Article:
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The European Union has proposed delaying the implementation date for the upcoming In Vitro Diagnostics medical device regulation due to the backlog caused by the COVID-19 pandemic. So far, only six entities have currently been certified.

The regulation was initially scheduled to come into effect from May 2022, but the EU now plans to proceed with a progressive rollout. The proposal for the delay is due to be put forward to the European Parliament and Council.

Commissioner for Health and Food Safety Stella Kyriakides said: “The COVID-19 pandemic has shown how essential it is to have accurate diagnostics and a robust regulatory framework for in vitro medical devices. Shortages at this point in time are unthinkable.”

“The pandemic has imposed unprecedented challenges also for our medical devices industry. With more time to prepare for the application of the EU new rules, we will ensure there is a continuous supply of essential in vitro diagnostic medical devices on the market, while not compromising on safety.”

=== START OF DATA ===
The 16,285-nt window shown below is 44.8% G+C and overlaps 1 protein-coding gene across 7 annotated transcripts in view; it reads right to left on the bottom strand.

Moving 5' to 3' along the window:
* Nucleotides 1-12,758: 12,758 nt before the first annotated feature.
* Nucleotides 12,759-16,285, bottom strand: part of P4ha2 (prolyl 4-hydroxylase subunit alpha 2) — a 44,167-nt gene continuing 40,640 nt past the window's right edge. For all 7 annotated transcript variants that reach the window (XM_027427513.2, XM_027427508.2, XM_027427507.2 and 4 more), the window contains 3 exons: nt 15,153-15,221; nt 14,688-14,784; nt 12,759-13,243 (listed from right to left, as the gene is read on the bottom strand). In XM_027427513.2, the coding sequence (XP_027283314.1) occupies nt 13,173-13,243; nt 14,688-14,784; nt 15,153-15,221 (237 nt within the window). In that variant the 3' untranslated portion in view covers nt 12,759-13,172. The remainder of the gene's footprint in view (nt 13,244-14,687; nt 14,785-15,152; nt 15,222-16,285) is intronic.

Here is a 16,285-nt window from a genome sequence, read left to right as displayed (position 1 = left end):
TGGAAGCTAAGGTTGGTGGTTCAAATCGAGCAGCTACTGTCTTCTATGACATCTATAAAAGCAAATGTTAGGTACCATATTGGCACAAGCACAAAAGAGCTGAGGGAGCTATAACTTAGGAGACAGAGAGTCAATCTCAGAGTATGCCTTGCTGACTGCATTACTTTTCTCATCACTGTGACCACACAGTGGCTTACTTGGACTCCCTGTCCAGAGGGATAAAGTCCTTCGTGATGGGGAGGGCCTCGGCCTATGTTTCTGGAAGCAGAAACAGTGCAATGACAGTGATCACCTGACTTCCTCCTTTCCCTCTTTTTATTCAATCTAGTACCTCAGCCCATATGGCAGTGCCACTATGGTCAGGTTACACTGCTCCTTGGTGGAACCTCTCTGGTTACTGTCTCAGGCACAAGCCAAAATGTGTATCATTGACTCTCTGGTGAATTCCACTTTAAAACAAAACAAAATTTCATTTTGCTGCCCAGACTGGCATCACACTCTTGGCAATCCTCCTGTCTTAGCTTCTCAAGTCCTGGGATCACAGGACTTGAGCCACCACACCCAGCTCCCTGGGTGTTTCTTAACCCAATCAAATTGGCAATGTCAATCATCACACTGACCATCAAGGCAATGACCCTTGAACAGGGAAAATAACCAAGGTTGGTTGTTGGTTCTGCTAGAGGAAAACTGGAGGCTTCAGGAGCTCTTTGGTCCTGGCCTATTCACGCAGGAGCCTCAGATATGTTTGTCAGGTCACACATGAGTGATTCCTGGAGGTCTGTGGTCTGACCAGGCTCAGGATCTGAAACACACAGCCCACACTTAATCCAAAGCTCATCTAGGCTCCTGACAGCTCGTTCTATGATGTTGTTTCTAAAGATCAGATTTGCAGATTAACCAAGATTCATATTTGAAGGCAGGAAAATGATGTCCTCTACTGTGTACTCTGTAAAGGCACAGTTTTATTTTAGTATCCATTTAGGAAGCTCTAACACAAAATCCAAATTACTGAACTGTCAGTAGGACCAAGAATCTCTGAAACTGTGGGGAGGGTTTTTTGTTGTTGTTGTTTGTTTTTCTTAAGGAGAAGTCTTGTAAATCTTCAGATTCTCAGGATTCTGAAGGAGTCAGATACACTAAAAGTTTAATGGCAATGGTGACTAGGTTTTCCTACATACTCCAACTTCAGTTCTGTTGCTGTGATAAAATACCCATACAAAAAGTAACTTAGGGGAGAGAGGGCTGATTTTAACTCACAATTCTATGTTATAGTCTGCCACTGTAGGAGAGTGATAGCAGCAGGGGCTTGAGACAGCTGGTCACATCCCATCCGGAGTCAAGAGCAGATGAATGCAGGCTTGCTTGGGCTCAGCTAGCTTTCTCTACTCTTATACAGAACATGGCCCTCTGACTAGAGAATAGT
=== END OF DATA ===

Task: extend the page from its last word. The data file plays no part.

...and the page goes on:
“I call on all manufacturers to prepare for certification under the new Regulation as soon as possible and not wait until the end of the transition period.”

Despite years of industry pressure, regulators had refused to entertain the possibility of delaying the rules. However, this changed with the onset of the COVID-19 pandemic, with the initially scheduled implementation date of May 2021 being delayed by a year.

As far as the new rules are concerned, CE-marked devices that don’t require further coordination from notified bodies must still comply with the regulation by May 2022. For other device, transition periods would depend upon their riskiness, with the highest category having until 2025/26 and lower risk devices having until May 2027.

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